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This eBook from the Gutenberg Project consists of approximately 251 pages of information about Observations and Reflections Made in the Course of a Journey through France, Italy, and Germany, Vol. I.

The brazen gates here, carved by John of Bologna, at least begun by him, are a wonderful work; and the marbles in the baptistery beat those of Florence for value and for variety.  A good lapidary might find perpetual amusement in adjusting the claims of superiority to these precious columns of jasper, granite, alabaster, &c.  The different animals which support the font being equally admirable for their composition as for their workmanship.

The Campo Santo is an extraordinary place, and, for aught I know, unparalleled for its power over the mind in exciting serious contemplations upon the body’s decay, and suggesting consolatory thoughts concerning the soul’s immortality.  Here in three days, owing to quick-lime mixed among the earth, vanishes every vestige, every trace of the human being carried thither seventy hours before, and here round the walls Giotto and Cimabue have exhausted their invention to impress the passers-by with deep and pensive melancholy.

The four stages of man’s short life, infancy, childhood, maturity, and decrepit age, not ill represented by one of the ancient artists, shew the sad but not slow progress we make to this dark abode; while the last judgment, hell, and paradise inform us what events of the utmost consequence are to follow our journey.  All this a modern traveller finds out to be vastly ridiculous! though Doctor Smollet (whose book I think he has read) confesses, that the spacious Corridor round the Campo Santo di Pisa would make the noblest walk in the world perhaps for a contemplative philosopher.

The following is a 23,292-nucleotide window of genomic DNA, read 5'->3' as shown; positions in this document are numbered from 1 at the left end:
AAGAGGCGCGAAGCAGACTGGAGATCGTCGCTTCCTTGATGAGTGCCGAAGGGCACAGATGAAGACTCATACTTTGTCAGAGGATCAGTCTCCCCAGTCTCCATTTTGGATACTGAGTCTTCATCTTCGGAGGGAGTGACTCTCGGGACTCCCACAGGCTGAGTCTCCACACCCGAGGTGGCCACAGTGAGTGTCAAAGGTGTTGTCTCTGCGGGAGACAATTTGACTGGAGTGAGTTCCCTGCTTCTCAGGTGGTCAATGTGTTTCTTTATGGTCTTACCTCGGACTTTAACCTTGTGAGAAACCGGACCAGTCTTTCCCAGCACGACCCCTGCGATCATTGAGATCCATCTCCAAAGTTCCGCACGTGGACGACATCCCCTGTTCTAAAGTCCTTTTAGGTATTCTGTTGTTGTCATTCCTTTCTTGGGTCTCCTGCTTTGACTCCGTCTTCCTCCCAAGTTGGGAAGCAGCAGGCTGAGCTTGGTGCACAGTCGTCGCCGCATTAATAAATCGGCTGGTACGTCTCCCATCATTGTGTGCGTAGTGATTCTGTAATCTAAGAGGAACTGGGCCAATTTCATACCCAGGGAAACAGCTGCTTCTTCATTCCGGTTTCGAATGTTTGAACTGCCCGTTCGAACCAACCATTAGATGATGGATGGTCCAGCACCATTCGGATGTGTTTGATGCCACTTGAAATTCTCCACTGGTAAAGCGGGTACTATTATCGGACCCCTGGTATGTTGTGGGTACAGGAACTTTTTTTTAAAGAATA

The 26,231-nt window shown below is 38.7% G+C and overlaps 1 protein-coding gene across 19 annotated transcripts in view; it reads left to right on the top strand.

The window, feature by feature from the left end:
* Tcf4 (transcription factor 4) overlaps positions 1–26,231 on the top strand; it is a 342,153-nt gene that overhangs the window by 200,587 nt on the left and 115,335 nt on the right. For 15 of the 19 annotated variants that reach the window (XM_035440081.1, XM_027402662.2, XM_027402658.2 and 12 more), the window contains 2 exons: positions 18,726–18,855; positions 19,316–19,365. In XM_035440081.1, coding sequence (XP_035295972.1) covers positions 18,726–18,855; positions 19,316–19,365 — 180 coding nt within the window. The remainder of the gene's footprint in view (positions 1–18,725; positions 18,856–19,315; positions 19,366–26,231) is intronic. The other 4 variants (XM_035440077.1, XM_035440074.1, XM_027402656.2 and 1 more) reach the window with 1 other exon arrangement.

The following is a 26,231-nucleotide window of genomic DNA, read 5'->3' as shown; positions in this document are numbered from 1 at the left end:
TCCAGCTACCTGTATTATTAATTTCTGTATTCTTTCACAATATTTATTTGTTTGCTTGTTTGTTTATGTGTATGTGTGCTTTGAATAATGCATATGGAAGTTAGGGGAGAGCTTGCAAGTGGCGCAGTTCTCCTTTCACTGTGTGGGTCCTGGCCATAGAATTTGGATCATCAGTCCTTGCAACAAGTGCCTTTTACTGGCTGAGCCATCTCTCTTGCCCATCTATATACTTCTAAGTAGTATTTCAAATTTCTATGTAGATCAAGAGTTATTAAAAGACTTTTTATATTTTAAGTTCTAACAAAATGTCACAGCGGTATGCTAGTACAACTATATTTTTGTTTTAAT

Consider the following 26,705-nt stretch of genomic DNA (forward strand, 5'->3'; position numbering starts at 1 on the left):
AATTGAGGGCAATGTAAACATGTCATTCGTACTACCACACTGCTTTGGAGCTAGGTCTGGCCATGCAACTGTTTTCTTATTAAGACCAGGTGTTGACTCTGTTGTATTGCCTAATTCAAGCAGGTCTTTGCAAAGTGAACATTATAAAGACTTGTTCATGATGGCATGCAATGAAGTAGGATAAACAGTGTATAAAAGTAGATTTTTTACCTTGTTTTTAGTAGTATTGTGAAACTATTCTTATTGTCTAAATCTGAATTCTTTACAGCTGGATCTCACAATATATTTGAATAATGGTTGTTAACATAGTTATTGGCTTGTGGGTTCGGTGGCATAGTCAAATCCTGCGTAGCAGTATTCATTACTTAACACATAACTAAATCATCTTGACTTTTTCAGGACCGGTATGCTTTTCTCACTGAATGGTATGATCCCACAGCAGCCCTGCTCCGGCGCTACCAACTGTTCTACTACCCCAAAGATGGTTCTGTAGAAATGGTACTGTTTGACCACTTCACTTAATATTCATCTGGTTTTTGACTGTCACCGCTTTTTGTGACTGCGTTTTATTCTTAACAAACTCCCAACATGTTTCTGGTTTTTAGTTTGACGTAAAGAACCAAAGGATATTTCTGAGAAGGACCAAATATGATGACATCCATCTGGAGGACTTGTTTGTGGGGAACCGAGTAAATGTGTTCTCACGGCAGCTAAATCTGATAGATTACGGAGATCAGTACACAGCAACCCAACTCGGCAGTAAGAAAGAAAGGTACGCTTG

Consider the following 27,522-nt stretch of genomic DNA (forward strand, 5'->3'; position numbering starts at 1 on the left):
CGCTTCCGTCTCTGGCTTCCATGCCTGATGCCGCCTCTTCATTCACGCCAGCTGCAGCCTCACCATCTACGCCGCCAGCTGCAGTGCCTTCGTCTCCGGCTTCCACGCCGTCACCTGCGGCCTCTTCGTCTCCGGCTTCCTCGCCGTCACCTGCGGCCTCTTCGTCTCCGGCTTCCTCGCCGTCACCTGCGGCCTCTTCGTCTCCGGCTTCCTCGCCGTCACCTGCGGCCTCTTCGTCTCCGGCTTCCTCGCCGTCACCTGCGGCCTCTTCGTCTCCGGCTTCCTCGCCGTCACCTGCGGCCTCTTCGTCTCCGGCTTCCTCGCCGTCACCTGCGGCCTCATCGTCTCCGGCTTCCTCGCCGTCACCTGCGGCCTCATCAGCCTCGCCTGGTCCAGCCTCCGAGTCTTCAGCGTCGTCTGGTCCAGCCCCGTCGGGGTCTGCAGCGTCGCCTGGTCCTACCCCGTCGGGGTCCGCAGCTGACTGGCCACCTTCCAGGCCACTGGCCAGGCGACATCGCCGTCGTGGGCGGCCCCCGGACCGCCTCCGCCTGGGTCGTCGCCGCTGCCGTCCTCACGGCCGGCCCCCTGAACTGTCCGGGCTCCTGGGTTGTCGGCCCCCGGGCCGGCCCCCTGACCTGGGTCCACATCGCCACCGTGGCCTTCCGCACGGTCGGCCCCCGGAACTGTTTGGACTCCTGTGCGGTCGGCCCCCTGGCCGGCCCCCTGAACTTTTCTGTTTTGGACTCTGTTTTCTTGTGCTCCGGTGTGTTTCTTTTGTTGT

The tomb of Algarotti produces softer ideas when one looks at the sepulchre of a man who, having deserved and obtained such solid and extensive praise, modestly contented himself with desiring that his epitaph might be so worded, as to record, upon a simple but lasting monument, that he had the honour of being disciple to the immortal Newton.

The battle of the bridge here at Pisa drew a great many spectators this year, as it has not been performed for a considerable time before:  the waiters at our inn here give a better account of it than one should have got perhaps from Cavalier or Dama, who would have felt less interested in the business, and seen it from a greater distance.  The armies of Sant’ Antonio, and I think San Giovanni Battista, but I will not be positive as to the last, disputed the possession of the bridge, and fought gallantly I fancy; but the first remained conqueror, as our very conversible Camerieres took care to inform us, as it was on that side it seems that they had exerted their valour.

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